The Friant Water Authority held its Executive Committee on Monday, July 18, 2022 at its Lindsay Headquarters. Closed session began at 8:30am. At 10:00am Chairman Cliff Loeffler took up the open session. This meeting was in person, by telephone and on MS Teams. I believe thousands of years from now when the historians dig through the rubble of our age there will not be anything to find that says, “Micro Soft Teams, what a great idea!”
Why is Friant shackled to MS Teams? That’s a question that keeps me up at night. Like them or not the Friant Water Authority does things in a state that doesn’t. They’ve been able to get hundreds of millions of dollars together to fix a vital water artery almost unknown by the people of California. And for the majority of those who do know of it, its role is misunderstood.
So why would otherwise cogent, resourceful and mostly good looking folks choose MS Teams? It was explained to me the federal government chose MS Teams at the start of the worldwide cooties and Friant thought, well sir, we deal with them a lot so perhaps its best to be on the same platform. Now the investment has been made and they’re dealing with. And, least anyone draw a different conclusion, I’m happy to not spend gas money any more than I have to. So, to be clear I’m grateful Friant is offering online availability.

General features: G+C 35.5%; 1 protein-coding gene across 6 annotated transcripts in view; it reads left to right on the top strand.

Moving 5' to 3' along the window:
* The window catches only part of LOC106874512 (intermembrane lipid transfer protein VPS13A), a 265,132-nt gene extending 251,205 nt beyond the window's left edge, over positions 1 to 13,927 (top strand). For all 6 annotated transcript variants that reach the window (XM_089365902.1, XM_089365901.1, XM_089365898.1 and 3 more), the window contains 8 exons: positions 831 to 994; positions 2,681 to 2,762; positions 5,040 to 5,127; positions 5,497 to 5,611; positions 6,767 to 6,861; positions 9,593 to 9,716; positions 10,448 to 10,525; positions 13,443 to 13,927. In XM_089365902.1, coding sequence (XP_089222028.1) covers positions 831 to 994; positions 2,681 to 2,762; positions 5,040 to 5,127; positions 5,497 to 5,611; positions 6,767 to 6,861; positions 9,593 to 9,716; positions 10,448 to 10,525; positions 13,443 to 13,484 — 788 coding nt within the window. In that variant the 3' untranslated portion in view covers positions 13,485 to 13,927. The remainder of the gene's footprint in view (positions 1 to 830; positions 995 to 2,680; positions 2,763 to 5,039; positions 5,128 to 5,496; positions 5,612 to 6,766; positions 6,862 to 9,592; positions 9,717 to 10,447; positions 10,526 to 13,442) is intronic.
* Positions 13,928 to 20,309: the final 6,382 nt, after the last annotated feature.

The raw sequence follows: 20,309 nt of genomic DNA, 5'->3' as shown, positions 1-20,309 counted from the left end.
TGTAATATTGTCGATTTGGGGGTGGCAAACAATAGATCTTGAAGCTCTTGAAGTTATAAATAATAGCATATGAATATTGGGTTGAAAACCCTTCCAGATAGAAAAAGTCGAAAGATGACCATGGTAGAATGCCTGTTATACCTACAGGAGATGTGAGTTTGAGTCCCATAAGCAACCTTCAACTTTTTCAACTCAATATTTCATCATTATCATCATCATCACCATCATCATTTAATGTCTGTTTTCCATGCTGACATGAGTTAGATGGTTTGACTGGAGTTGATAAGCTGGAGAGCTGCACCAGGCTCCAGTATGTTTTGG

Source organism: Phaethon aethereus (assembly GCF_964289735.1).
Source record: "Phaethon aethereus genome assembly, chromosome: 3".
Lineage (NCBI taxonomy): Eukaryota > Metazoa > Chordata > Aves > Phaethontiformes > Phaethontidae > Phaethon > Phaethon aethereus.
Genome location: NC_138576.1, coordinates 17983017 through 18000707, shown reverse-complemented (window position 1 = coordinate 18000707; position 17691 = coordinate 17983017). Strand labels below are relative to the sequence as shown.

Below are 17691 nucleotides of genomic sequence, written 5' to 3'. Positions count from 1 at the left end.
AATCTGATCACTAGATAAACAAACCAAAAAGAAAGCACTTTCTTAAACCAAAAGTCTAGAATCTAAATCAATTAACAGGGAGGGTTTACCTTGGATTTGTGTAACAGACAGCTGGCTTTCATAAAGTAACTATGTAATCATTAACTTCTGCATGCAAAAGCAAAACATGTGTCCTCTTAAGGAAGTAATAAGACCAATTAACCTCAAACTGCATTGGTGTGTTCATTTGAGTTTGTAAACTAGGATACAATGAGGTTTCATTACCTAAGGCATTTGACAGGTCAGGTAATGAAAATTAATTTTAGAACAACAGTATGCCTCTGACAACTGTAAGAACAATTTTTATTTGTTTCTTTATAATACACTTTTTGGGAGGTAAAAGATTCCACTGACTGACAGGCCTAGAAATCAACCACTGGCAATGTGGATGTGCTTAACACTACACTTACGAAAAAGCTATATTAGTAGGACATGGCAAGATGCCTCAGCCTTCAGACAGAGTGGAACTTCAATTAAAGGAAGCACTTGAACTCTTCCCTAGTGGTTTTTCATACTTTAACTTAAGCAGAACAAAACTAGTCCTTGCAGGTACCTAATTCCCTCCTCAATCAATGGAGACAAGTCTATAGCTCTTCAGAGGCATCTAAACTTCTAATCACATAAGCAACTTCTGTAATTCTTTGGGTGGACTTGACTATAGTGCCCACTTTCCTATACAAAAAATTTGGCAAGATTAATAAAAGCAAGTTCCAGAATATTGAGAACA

Ian Macleod gave his report on water operations. He said North of Delta operations have been struggling but for Folsom Reservoir on the fed side and Oroville on the state side. Those reservoirs were in the right place to benefit from a storm. However, Shasta and Trinity is still looking not so good. Neither Macleod nor the US Bureau of Reclamation have a “not so good” category, yet that may not be a bad description, so perhaps they should.